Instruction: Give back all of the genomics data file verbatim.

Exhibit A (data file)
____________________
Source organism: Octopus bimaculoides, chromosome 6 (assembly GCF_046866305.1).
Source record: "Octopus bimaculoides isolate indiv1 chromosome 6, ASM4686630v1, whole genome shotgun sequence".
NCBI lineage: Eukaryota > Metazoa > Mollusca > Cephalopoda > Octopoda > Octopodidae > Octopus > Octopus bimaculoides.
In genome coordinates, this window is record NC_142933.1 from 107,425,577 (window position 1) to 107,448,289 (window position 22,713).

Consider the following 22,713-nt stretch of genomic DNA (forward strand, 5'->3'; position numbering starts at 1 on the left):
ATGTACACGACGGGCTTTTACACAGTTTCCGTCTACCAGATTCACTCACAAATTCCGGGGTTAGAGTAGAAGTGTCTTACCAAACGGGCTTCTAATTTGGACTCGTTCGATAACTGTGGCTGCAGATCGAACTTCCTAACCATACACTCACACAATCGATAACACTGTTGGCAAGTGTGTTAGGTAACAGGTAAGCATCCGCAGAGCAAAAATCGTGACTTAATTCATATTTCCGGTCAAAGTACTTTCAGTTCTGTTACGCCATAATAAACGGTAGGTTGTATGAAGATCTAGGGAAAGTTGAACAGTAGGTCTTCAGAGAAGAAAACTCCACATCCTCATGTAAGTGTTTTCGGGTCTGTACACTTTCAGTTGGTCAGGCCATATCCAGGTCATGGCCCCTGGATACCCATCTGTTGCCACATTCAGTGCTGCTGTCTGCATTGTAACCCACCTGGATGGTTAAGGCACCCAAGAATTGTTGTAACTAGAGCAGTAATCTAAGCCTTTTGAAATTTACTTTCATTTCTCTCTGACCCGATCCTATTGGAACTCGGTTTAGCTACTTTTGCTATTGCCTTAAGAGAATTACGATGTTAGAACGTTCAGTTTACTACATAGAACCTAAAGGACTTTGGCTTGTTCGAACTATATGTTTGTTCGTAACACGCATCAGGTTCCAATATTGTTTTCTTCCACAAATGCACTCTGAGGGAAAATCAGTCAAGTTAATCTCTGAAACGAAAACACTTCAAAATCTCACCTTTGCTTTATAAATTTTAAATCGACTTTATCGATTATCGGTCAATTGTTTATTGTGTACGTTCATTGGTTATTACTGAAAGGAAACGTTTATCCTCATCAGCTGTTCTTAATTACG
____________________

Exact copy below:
Source organism: Octopus bimaculoides, chromosome 6 (assembly GCF_046866305.1).
Source record: "Octopus bimaculoides isolate indiv1 chromosome 6, ASM4686630v1, whole genome shotgun sequence".
NCBI lineage: Eukaryota > Metazoa > Mollusca > Cephalopoda > Octopoda > Octopodidae > Octopus > Octopus bimaculoides.
In genome coordinates, this window is record NC_142933.1 from 107,425,577 (window position 1) to 107,448,289 (window position 22,713).

Consider the following 22,713-nt stretch of genomic DNA (forward strand, 5'->3'; position numbering starts at 1 on the left):
ATGTACACGACGGGCTTTTACACAGTTTCCGTCTACCAGATTCACTCACAAATTCCGGGGTTAGAGTAGAAGTGTCTTACCAAACGGGCTTCTAATTTGGACTCGTTCGATAACTGTGGCTGCAGATCGAACTTCCTAACCATACACTCACACAATCGATAACACTGTTGGCAAGTGTGTTAGGTAACAGGTAAGCATCCGCAGAGCAAAAATCGTGACTTAATTCATATTTCCGGTCAAAGTACTTTCAGTTCTGTTACGCCATAATAAACGGTAGGTTGTATGAAGATCTAGGGAAAGTTGAACAGTAGGTCTTCAGAGAAGAAAACTCCACATCCTCATGTAAGTGTTTTCGGGTCTGTACACTTTCAGTTGGTCAGGCCATATCCAGGTCATGGCCCCTGGATACCCATCTGTTGCCACATTCAGTGCTGCTGTCTGCATTGTAACCCACCTGGATGGTTAAGGCACCCAAGAATTGTTGTAACTAGAGCAGTAATCTAAGCCTTTTGAAATTTACTTTCATTTCTCTCTGACCCGATCCTATTGGAACTCGGTTTAGCTACTTTTGCTATTGCCTTAAGAGAATTACGATGTTAGAACGTTCAGTTTACTACATAGAACCTAAAGGACTTTGGCTTGTTCGAACTATATGTTTGTTCGTAACACGCATCAGGTTCCAATATTGTTTTCTTCCACAAATGCACTCTGAGGGAAAATCAGTCAAGTTAATCTCTGAAACGAAAACACTTCAAAATCTCACCTTTGCTTTATAAATTTTAAATCGACTTTATCGATTATCGGTCAATTGTTTATTGTGTACGTTCATTGGTTATTACTGAAAGGAAACGTTTATCCTCATCAGCTGTTCTTAATTACG